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Posts Tagged ‘French language’

Would you please have sex with that chair?

In behavior, business, culture, life, travel, work, world on July 16, 2012 at 1:50 am
The most commonly known foreign languages (inc...

The most commonly known foreign languages (including Irish as a second language) in the Republic of Ireland in 2005.

Je parle francais.

Hablo espanol.

I speak two languages in addition to my native English — “speak” means conducting a general social conversation. It does not mean discussing nuclear physics or how to perform some surgical intervention.

Nor do I have a handle on the boatloads of idioms that make one a truly elegant speaker; one of my favorite blogs is this one, which sends out a fresh French idiom — almost as good as a baguette! — every day. (Elle a du chien, je crois.)

I wanted to speak both languages to work as a foreign correspondent; by the time I’d acquired the necessary skill and experience, journalism had begun its lurching descent into cost-cutting and foreign bureaus worldwide were being shut down. Tant pis!

But being someone in New York who speaks two foreign languages has helped me win jobs, both staff and freelance. It seems to awe the uni-lingual. (Educated Europeans speak 4, 5 or 6 languages and think little of it.)

I’ve lived in France and Mexico, and have visited both places many times. I hope to retire to France, so speaking the language well (better!) is important to me. My American husband, Jose, who is of Mexican descent, had a fun time with me when we visited Mexico…as everyone turned to him and began chatting in Spanish, which he understands but does not speak. He’d point to me, the white Canadian girl, as the one who actually does speak it.

Speaking French gave me the best year of my entire life, on an eight-month fellowship based in Paris that sent me all over Europe to do reporting on someone else’s dime. It allowed me to work in Montreal, where I met my first American husband, at the Gazette. It allows me to think seriously about retiring to France, as no language barrier daunts me.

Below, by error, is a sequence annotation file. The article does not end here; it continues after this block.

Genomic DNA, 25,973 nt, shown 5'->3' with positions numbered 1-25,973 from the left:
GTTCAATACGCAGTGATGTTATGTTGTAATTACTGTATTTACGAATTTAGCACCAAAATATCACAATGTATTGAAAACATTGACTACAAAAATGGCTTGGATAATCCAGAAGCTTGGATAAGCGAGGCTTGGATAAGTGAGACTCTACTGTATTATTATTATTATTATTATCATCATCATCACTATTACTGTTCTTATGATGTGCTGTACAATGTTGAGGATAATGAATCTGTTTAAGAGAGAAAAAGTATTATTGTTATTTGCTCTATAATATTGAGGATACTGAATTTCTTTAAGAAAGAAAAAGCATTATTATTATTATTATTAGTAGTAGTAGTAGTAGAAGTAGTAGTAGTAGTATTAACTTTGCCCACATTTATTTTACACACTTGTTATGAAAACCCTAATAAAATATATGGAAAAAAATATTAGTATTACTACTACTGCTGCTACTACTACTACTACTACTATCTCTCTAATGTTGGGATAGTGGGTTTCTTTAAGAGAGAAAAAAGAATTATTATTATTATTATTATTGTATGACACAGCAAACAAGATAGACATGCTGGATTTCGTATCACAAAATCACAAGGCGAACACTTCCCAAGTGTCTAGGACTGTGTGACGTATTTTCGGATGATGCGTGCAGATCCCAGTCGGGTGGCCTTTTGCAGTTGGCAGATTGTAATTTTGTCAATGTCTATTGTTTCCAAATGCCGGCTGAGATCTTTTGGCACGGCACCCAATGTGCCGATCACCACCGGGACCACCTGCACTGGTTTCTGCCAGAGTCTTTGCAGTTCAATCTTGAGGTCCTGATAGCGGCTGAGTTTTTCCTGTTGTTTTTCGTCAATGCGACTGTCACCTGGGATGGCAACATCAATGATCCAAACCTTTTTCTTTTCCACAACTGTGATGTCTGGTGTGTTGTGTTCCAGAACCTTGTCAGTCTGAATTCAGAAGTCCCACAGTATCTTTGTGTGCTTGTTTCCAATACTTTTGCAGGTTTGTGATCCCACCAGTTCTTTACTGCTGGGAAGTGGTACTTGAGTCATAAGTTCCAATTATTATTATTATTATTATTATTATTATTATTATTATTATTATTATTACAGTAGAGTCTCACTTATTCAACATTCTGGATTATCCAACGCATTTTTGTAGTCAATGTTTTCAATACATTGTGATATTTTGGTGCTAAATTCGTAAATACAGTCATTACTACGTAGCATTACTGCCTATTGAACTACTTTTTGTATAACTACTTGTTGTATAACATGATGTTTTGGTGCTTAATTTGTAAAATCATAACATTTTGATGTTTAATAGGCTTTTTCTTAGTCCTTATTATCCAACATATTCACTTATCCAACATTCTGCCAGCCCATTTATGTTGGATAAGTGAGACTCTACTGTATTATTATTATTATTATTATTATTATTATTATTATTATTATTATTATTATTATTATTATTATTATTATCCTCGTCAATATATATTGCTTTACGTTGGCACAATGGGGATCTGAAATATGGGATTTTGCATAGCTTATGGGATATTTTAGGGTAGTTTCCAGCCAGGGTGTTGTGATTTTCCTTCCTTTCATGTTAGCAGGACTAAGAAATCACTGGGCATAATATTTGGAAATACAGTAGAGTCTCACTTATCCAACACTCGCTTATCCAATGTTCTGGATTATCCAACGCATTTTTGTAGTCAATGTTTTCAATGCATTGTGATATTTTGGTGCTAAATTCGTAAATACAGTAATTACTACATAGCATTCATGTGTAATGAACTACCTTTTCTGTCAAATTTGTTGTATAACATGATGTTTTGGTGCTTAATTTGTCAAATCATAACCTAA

Maybe this is simply having grown up in Canada, which has two official languages, French and English. Growing up there means seeing many items labeled in both languages. It’s completely normal to meet fellow Anglophones who speak fluent French — without which any government job is difficult-to-impossible to obtain.

I never understand people who disdain the notion of learning another language, a second or third tongue. It has opened doors to me professionally and personally, allowing me to make friendships that would have been otherwise impossible, like those with Mila (Brazilian) and Yasuro (Japanese), who shared that glorious fellowship in Paris. I don’t speak Portuguese or Japanese, but we all got along famously in our second shared language.

I lived in Mexico for four months when I was 14, and quickly learned two new adjectives, often hissed suggestively at me by men on the street or the bus: fuerita and juerita. (Little foreigner and little blondie.) I had an older, fatter friend  — she was fuerota/juerota.

Of course, trying to communicate in another tongue means making some delicious mistakes.

In French, the verb baiser can to kiss or to have sex with. The meanings of words, in Spanish, can change significantly from one country to another — so coger (to physically pick up, one meaning) can also mean to have sex with. Yes, I’d like you to have sex with that chair, please!

You can imagine…

My mother, traveling for years alone through Latin America, once declared passionately that she had many toilets! (Tengo muchos excusados...meaning, she thought, “reasons.”)

Do you speak several languages?

Which ones?